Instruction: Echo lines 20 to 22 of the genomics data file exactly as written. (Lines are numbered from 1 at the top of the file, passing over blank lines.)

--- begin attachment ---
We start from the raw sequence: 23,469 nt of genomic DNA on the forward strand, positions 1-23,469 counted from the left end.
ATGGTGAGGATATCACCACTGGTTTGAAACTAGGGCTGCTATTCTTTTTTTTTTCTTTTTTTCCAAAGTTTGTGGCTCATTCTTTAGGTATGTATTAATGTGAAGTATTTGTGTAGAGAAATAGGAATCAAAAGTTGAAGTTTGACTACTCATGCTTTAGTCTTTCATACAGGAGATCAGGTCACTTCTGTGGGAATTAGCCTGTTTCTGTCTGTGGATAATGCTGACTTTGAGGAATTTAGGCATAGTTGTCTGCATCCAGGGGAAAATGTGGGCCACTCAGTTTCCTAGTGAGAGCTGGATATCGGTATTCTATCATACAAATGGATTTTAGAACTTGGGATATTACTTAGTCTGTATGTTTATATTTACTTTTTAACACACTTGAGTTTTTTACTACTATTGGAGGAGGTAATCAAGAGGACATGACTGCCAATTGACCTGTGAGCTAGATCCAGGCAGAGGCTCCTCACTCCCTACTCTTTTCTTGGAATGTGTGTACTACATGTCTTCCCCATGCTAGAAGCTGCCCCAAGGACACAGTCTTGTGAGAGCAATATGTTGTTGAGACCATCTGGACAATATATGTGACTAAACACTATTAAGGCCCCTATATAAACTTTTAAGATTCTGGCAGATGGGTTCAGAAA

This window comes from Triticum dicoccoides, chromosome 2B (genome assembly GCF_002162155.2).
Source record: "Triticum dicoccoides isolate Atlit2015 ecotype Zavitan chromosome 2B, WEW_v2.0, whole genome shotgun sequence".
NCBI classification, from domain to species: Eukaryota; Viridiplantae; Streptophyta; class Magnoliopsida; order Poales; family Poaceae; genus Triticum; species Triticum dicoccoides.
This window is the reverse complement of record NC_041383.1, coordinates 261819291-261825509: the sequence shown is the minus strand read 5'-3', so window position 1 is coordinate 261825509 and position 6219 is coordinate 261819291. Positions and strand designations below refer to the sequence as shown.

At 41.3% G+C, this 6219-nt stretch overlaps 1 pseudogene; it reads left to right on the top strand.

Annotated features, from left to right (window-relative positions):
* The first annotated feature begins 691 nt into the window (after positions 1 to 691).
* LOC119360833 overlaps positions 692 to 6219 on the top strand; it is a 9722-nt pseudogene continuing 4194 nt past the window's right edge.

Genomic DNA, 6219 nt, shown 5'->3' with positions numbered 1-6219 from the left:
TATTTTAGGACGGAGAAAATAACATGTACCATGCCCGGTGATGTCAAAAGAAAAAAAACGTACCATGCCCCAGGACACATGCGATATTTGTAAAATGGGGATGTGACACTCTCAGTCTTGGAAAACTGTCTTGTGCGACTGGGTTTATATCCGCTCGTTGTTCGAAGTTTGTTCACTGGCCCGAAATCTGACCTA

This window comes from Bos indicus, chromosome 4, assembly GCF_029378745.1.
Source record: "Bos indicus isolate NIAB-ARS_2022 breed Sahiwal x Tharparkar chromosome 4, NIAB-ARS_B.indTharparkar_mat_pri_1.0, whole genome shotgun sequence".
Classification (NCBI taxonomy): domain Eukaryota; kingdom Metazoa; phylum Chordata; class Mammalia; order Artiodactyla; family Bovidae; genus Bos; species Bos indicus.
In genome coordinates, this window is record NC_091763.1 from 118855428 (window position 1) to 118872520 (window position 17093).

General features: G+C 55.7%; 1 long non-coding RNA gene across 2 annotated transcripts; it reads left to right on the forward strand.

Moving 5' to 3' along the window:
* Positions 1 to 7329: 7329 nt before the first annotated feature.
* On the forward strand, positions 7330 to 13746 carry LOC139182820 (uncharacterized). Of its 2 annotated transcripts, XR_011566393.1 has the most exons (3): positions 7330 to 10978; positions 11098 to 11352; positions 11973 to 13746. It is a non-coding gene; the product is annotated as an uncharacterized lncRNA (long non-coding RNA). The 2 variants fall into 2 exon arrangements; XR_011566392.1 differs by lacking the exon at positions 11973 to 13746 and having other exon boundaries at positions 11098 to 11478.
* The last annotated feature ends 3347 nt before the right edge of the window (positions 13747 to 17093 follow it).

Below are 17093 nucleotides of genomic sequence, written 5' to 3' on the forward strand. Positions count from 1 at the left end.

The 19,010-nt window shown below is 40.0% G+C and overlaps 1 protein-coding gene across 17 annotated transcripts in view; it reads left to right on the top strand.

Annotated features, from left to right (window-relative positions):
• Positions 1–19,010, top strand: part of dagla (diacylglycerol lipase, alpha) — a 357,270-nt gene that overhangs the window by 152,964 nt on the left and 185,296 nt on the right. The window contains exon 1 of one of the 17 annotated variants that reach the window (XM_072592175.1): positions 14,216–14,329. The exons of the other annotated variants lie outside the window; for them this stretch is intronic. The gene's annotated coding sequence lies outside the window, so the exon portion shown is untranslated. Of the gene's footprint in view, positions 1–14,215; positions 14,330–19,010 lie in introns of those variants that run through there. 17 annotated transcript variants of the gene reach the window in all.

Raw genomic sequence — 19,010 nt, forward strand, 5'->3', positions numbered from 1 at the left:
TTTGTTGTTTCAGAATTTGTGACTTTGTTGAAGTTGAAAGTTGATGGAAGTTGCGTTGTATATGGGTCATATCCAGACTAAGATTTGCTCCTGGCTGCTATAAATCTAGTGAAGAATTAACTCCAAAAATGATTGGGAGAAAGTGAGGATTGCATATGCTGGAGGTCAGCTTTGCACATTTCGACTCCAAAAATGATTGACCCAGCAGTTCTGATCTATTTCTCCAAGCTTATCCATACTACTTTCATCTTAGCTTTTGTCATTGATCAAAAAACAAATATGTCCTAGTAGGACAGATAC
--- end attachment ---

* On the forward strand, positions 7330 to 13746 carry LOC139182820 (uncharacterized). Of its 2 annotated transcripts, XR_011566393.1 has the most exons (3): positions 7330 to 10978; positions 11098 to 11352; positions 11973 to 13746. It is a non-coding gene; the product is annotated as an uncharacterized lncRNA (long non-coding RNA). The 2 variants fall into 2 exon arrangements; XR_011566392.1 differs by lacking the exon at positions 11973 to 13746 and having other exon boundaries at positions 11098 to 11478.
* The last annotated feature ends 3347 nt before the right edge of the window (positions 13747 to 17093 follow it).

Below are 17093 nucleotides of genomic sequence, written 5' to 3' on the forward strand. Positions count from 1 at the left end.